hobo


hobo

hobo [hoh-boh] ExamplesWord Origin See more synonyms for hobo on Thesaurus.com noun, plural ho·bos, ho·boes.

  1. a tramp or vagrant.
  2. a migratory worker.

Origin of hobo An Americanism dating back to 1885–90; origin uncertainRelated formsho·bo·ism, noun Related Words for hobo tramp, wanderer, drifter, beggar, vagrant, transient, wino, bum, vagabond, derelict Examples from the Web for hobo Historical Examples of hobo

  • The point is that not one of the eight was really Hobo Harry.

    A Woman at Bay

    Nicholas Carter

  • I had been readin’ the papers, and I had seen a lot about Hobo Harry in ’em.

    A Woman at Bay

    Nicholas Carter

  • They think only that she is Hobo Harry’s wife, or sister, or sweetheart, or something like that.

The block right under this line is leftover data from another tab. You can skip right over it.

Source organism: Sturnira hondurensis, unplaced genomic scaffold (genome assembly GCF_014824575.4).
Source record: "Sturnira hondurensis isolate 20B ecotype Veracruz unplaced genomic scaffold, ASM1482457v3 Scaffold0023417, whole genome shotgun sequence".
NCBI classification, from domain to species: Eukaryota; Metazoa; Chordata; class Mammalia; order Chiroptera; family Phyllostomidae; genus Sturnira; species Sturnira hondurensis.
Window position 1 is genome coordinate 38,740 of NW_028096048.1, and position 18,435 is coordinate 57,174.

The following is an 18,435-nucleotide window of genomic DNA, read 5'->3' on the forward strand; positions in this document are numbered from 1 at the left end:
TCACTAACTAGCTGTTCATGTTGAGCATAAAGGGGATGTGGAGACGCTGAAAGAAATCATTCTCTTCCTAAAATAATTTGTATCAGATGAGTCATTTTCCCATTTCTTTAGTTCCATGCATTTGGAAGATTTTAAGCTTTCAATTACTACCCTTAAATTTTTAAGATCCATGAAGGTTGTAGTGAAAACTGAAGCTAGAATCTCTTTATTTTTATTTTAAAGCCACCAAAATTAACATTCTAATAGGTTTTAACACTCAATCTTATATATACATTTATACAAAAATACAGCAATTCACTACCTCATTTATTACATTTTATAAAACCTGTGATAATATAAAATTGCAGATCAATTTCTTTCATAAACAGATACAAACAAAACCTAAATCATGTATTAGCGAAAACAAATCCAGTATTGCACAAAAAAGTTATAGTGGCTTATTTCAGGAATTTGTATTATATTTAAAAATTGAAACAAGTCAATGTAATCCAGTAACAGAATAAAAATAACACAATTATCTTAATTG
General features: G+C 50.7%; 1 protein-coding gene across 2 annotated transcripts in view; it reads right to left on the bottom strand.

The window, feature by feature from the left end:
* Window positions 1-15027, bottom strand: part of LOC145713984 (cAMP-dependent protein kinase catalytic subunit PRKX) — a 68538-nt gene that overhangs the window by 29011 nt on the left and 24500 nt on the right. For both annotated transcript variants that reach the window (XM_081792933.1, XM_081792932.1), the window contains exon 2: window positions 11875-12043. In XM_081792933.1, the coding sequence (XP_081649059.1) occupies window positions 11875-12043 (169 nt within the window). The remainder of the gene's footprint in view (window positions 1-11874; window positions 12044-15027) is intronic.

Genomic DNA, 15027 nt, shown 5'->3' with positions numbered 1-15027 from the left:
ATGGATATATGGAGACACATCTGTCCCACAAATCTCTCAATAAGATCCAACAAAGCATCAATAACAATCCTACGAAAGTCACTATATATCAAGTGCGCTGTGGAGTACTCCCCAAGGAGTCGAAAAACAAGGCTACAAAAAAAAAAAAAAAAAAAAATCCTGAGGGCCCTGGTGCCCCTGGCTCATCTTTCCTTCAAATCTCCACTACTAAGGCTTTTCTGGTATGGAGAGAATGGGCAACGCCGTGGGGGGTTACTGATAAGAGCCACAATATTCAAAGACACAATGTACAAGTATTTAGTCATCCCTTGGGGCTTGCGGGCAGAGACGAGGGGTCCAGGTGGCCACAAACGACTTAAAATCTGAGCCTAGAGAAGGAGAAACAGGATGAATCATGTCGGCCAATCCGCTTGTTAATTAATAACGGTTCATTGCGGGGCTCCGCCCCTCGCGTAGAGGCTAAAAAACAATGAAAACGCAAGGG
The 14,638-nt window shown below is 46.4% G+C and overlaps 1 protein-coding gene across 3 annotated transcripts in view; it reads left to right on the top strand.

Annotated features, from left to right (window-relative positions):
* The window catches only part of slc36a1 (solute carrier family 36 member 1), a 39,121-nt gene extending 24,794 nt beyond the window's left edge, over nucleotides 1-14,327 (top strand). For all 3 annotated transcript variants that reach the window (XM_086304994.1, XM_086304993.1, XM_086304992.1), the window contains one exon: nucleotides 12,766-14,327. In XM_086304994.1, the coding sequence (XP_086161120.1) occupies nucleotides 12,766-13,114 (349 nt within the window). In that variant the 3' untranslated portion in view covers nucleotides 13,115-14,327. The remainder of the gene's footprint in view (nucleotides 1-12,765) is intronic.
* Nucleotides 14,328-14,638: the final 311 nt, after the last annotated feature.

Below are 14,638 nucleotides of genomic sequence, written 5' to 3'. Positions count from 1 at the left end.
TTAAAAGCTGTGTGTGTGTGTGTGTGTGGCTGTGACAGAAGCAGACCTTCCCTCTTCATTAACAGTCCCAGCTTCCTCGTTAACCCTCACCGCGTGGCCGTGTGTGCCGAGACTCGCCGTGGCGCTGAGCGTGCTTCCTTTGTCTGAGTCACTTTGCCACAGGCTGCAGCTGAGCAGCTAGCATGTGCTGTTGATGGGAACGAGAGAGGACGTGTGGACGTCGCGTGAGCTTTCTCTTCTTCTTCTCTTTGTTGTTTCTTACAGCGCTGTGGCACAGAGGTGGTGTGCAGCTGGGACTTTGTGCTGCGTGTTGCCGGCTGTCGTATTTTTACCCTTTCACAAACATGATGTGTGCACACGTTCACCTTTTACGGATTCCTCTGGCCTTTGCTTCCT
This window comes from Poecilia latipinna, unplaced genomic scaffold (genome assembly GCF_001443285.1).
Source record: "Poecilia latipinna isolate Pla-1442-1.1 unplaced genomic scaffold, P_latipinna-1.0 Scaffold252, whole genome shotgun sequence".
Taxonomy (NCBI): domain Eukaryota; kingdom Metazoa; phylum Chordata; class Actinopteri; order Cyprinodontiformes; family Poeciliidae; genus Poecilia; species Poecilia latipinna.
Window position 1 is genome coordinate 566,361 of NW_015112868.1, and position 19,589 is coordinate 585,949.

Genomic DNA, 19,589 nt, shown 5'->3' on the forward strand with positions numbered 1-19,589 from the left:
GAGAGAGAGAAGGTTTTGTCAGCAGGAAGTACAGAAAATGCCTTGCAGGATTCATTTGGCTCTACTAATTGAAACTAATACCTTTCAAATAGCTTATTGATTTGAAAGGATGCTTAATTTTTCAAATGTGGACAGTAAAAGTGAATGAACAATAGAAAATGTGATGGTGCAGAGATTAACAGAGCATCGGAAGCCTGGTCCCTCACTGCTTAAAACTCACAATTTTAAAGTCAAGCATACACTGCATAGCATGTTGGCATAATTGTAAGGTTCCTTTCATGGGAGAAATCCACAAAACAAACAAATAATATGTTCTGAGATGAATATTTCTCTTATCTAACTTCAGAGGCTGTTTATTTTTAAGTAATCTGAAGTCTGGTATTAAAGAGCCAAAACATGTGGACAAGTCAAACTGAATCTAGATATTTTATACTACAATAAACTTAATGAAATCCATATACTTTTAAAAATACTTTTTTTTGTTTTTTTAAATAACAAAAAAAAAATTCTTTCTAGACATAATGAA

A Woman at Bay

    Nicholas Carter

  • Hobo miners, the most expert of their craft, and begging their grub on the trail!

    Silver and Gold

    Dane Coolidge

  • Hobo keenly felt the responsibility of the family he had adopted.

    Peggy Raymond’s Vacation

    Harriet L. (Harriet Lummis) Smith

  • British Dictionary definitions for hobo hobo noun plural -bos or -boes mainly US and Canadian

    1. a tramp; vagrant
    2. a migratory worker, esp an unskilled labourer

    Derived Formshoboism, nounWord Origin for hobo C19 (US): origin unknown Word Origin and History for hobo n.

    1889, Western U.S., of unknown origin. Barnhart compares early 19c. English dialectal hawbuck “lout, clumsy fellow, country bumpkin.” Or possibly from ho, boy, a workers’ call on late 19c. western U.S. railroads. Facetious formation hobohemia, “community or life of hobos,” is from 1923 (see bohemian).

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